Categories: Diet and Nutrition
Sources: How And When To Be Your Own Doctor
Recently, enormous propaganda has been generated against eating
butter. Its been smeared in the health magazines as a saturated
animal fat, one containing that evil substance, cholesterol. Many
people are now avoiding it and instead, using margarine.
Composition of Oils
Saturated Monosaturated Unsaturated
Butter 66% 30% 4%
Coconut Oil 87% 6% 2%
Cottonseed Oil 26% 18% 52%
Olive Oil 13% 74% 8%
Palm Oil 49% 37% 9%
Soybean Oil 14% 24% 58%
Sunflower Oil 4% 8% 83%
Safflower Oil 3% 5% 87%
Sesame Oil 5% 9% 80%
Peanut Oil 6% 12% 76%
Corn Oil 3% 7% 84%
This is a major and serious misunderstanding. First of all,
margarine is almost indigestible, chemically very much like
shortening--an artificially saturated or hydrogenated vegetable fat.
Hydrogenated fats can't be properly broken down by the body's
digestive enzymes, adding to the body's toxic load. Margarine, being
a chemically-treated vegetable oil with artificial yellow color and
artificial flavorings to make it seem like butter, also releases
free radicals in the body that accelerate aging. So, to avoid the
dangers of eating cholesterol-containing butter, people eat
something far worse for them!
There are severe inconsistencies with the entire
"cholesterol-is-evil" theory. Ethnic groups like the Danes, who eat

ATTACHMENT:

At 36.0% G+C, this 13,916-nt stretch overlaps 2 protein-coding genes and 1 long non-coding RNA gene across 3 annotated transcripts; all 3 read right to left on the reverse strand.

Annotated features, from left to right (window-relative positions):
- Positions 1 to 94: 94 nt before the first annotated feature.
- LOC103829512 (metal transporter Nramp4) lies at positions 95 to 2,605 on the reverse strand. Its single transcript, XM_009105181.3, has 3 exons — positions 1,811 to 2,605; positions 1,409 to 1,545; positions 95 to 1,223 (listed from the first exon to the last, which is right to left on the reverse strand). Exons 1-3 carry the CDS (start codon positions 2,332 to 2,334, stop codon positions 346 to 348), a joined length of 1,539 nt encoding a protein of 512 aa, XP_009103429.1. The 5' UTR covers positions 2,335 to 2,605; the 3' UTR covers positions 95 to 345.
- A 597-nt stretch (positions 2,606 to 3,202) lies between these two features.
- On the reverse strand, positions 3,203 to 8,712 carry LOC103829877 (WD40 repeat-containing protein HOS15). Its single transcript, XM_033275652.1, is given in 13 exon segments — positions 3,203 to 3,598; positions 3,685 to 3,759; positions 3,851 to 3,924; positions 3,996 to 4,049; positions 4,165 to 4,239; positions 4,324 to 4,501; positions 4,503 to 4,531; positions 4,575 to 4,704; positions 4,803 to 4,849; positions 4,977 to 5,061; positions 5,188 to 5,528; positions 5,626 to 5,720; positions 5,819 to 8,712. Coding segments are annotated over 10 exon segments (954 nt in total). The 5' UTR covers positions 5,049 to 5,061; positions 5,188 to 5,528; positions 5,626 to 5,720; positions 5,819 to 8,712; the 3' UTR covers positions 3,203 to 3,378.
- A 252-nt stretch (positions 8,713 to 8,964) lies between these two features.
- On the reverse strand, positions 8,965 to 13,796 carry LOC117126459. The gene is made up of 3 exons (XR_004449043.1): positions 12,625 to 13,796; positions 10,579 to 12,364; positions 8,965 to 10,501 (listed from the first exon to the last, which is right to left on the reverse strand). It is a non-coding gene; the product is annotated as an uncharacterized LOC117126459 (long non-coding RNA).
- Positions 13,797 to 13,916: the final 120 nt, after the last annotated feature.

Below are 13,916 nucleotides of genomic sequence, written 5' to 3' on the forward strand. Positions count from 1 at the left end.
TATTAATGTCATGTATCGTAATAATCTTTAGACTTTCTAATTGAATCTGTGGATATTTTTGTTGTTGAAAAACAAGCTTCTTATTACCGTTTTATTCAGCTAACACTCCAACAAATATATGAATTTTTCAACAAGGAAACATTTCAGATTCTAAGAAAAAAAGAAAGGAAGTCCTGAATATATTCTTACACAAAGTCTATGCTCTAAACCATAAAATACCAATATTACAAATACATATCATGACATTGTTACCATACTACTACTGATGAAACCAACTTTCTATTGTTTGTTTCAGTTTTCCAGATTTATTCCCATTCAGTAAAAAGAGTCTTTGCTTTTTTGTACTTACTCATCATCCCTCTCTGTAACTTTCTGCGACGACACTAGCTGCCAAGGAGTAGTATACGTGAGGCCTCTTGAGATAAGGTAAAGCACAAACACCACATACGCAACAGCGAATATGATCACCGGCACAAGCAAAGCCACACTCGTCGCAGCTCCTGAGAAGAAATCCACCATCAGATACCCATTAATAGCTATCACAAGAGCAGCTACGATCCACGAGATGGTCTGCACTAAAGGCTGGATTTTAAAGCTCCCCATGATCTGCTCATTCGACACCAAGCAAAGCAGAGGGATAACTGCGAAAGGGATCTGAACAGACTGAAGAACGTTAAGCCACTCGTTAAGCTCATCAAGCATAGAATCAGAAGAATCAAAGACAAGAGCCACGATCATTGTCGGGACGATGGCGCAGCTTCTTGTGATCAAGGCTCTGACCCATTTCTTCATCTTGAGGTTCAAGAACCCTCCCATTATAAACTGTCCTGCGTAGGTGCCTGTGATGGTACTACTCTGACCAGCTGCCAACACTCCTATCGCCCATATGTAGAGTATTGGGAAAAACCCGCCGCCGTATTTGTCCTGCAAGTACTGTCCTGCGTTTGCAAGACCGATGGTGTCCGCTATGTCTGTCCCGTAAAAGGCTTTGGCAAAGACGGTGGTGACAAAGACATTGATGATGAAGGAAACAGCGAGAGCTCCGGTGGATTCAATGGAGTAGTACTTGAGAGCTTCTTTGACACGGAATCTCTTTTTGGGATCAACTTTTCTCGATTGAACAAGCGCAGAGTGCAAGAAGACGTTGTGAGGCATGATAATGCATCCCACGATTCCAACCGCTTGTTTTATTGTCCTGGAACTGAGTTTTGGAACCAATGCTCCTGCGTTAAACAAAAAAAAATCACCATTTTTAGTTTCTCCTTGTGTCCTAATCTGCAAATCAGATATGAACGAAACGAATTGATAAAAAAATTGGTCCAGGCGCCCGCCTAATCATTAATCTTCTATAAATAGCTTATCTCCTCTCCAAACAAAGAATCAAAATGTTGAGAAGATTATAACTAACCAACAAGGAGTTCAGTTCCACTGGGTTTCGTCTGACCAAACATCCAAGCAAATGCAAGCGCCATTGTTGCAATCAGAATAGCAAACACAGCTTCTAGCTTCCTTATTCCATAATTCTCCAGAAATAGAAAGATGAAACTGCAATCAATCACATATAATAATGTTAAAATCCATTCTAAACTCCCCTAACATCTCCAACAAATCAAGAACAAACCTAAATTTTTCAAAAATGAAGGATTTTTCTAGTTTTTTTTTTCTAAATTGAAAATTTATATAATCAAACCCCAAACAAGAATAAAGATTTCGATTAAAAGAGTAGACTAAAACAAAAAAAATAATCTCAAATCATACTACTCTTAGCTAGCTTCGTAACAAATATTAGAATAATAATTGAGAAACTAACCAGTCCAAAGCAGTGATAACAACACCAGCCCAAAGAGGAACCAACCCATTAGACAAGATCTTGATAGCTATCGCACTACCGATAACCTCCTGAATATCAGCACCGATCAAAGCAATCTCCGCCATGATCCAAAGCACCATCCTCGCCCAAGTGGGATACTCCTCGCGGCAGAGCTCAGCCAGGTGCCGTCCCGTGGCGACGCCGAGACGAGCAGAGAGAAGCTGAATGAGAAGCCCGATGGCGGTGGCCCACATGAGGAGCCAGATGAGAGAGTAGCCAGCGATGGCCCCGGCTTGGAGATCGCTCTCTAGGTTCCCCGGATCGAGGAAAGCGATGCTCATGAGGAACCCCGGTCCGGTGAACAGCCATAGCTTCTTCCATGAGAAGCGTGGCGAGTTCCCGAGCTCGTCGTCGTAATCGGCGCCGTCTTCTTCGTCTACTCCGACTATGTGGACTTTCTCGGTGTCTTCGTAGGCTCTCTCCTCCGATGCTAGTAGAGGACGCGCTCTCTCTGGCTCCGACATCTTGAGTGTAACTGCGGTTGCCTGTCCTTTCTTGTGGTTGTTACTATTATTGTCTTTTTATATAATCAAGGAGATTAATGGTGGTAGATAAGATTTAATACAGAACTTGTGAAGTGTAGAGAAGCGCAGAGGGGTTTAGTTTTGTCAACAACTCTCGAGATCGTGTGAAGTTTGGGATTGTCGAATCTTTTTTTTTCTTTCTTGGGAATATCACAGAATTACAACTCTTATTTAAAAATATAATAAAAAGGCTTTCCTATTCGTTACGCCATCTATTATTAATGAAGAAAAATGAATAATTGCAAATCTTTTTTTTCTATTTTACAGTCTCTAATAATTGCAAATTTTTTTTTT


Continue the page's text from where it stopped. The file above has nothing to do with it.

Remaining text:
enormous quantities of cholesterol-containing foods, have little
circulatory disease. Actually, the liver itself produces
cholesterol; it's presence in the blood is an important part of the
body chemistry. Cholesterol only becomes a problem because of
deranged body chemistry due to the kind of overall malnutrition
Americans usually experience on their junk food diets. Avoiding
cholesterol in foods does little good, but eating a low-fat,
low-sugar, complex-carbohydrate (whole foods) diet high in minerals
does lower blood cholesterol enormously.
Actually, high quality fresh (not rancid) butter in moderate
quantities is about the finest fat a person could eat. But high
quality butter is almost unobtainable. First of all, it has to be
raw, made from unpasteurized cream. Second, butter can contain very
high levels of fat-soluble vitamins, but doesn't have to.
Vitamin-rich butter's color is naturally bright yellow, almost
orange. This color does not come from a test tube. Pale yellow
butter as is found in the commercial trade was probably almost white
before it was artificially tinted. Butter from grass-pastured cows
naturally changes from yellow-orange to white and back again through
the year as the seasons change. Spring grass, growing in the most
intense sunlight of the year contains very high levels of
chlorophyll and vitamins. Cows eating this grass put high levels of
vitamins A and D into their cream, evidenced by the orange color of
vitamin A. By July, natural butter has degraded to medium-yellow in
color. By August, it is pale yellow. Industrial dairy cows fed
exclusively on hay or artificial, processed feeds (lacking in these
vitamins), produce butterfat that is almost white.
I prefer to obtain my butter from a neighbor who has several dairy
cows grazing on fertile bottom land pasture. We always freeze a
year's supply in late spring when butter is at its best.
Interestingly, that is also the time of year when my neighbor gets
the most production from her cows and is most willing to part with
25 pounds of extra butter.
In general, fats are poor foods that should be avoided. Their ratio
of nutrition to calories is absolutely the worst of all food types,
except perhaps for pure white sugar, which is all calories and
absolutely no nutrition (this is also true for other forms of sugar.
Honey, too, contains almost no nutrition.). Gram for gram, fats